Richard III, Swan Theatre Stratford, 20 April 2012
It was not just his puckish quiff of hair, Irish accent and winning smile that made Jonjo O’Neill’s Richard III immensely likeable during his rise to power. There was also his attempt to live in an eternal present where the past did not matter.
A simple mistake, like killing someone’s relative, could be quickly recompensed by offering to marry them. He could murder a wife once she was surplus to requirements and then seek to procure another by similar intrigue.
This Richard’s happy but murderous ambition and strangely optimistic outlook were positive and forward-looking in comparison with the grimness of his dour relatives, themselves mostly murderers, who were in thrall to the past and their grievances.
The performance opened on a brief and uncharacteristic reversal of the underlying situation, with the king and others returning from battle to be greeted by their loving wives and children. This was something from which the unmarried, childless Richard was excluded. He smiled painfully, setting the tone for the self-loathing of his opening soliloquy.
But Richard was not downcast by his plight. His first word “Now” and its subsequent repetitions, underlined his preoccupation with the present and his schemes to alter the future to his liking.
The impish force of his personality gave the impression that England under this Richard would be a bloody mess, but at least it would not be dull.
The grey metal folding doors at back of the set and a floor of the same colour, captured the blandness of the court and its insecure melancholy into which Richard erupted.
His deformities were understated so that no hint of physical grotesqueness was conveyed by his slight limp and insignificant hunch. And he was not a figure of darkness upsetting a righteous and orderly establishment.
King Edward (Mark Jax) sat on his throne and received a bouquet of flowers from Richard, which he proceeded to give quite openly to Mistress Shore (Susie Trayling), who stood to his immediate left, in full view of Queen Elizabeth (Siobhan Redmond) positioned to his right.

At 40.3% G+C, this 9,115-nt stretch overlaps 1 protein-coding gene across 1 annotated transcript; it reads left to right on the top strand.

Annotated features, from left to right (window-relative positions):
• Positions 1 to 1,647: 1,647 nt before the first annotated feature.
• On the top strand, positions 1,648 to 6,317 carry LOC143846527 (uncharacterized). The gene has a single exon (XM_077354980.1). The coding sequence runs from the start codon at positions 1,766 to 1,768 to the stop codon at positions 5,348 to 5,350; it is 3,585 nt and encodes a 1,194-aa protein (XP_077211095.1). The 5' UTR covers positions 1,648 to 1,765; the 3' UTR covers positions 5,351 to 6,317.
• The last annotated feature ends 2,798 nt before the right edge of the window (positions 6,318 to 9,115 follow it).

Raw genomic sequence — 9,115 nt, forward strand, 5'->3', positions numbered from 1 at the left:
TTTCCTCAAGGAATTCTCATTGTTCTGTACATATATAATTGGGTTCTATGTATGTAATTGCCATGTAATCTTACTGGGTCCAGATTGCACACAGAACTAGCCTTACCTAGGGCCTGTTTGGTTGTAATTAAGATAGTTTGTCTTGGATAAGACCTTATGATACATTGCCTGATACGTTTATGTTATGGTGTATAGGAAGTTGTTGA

The Duchess of York (Sandra Duncan) was prim and proper with a fixed expression as if chewing on the proverbial wasp. The thin and brittle Lady Anne (Pippa Nixon) suffered from a feverishness of mind which caused her first to submit to Richard’s wooing and subsequently to regret her weakness.
Even Richard’s most willing assistant, Buckingham (Brian Ferguson), was a besuited Scot with a constrained, stiff manner, making their alliance an unlikely pairing.
The only character that seemed to rise above all this was Margaret (Paola Dionisotti). After an unconvincing first appearance dramatically spotlit and framed in an archway, she gradually revealed herself to be a kind of ninja figure.
With her combat boots, black clothes, a sleeveless top revealing her toned arms, and with a physical litheness that allowed her to squat on the ground and then stretch up again, she exuded toughness and confidence. No wonder, then, that Queen Elizabeth began to look up to her.
Margaret stamped her foot on the ground as she issued each of her curses on Richard, a gesture which he repeated when turning the curses back on her by completing her “thou detested-“ with “Margaret”.
Richard continued to be a source of fun. There were laughs in the scene where he was presented as a holy man, in an attempt to trick the mayor of London in supporting him, based on the transparent fiction of the image being projected.
It was also difficult not to smile when Richard rejected Anne’s hand and insisted that Buckingham escort him up the steps to his high throne, after which he turned to face the audience and grinned in self-satisfaction at his accomplishment.
But sour notes had already begun to tarnish the jollity.
Rivers and Grey were executed by having ropes looped around their necks which were then pulled tight with a man tugging on each end.
The rough play between Richard and the young Duke of York culminated with the boy being held in an arm lock as Richard pretended to throttle him. But Buckingham’s wagging finger advised Richard to calm down, as he was clearly relishing the game to the point of risking real harm.
The actual murder of Edward’s children could not secure his position, and with his followers falling away and battle with Richmond (Iain Batchelor) impending, Richard’s dream sequence was immensely harrowing.
The speeches by the ghosts were rearranged so that they all appeared and cursed Richard first, mobbing and attacking him. Then they gathered to praise and support Richmond, crowning him and bearing him aloft, before marching right over the prone Richard, who wailed in fear.
The past was coming back to haunt Richard in many ways. When the day of battle arrived, the king and his forces formed a line facing the audience and advanced stamping their feet rhythmically in way directly reminiscent of Margaret’s stamping curses.
During the battle Prince Edward suddenly appeared and ran between Richmond and Richard. This intervention did not secure Richmond with any advantage at first, but after a brief battle, the challenger killed Richard by strangling him on the ground in an arm lock identical to that previously used against the young Duke.
After trying to live in an eternal present, Richard was eventually undone by those who could not forget.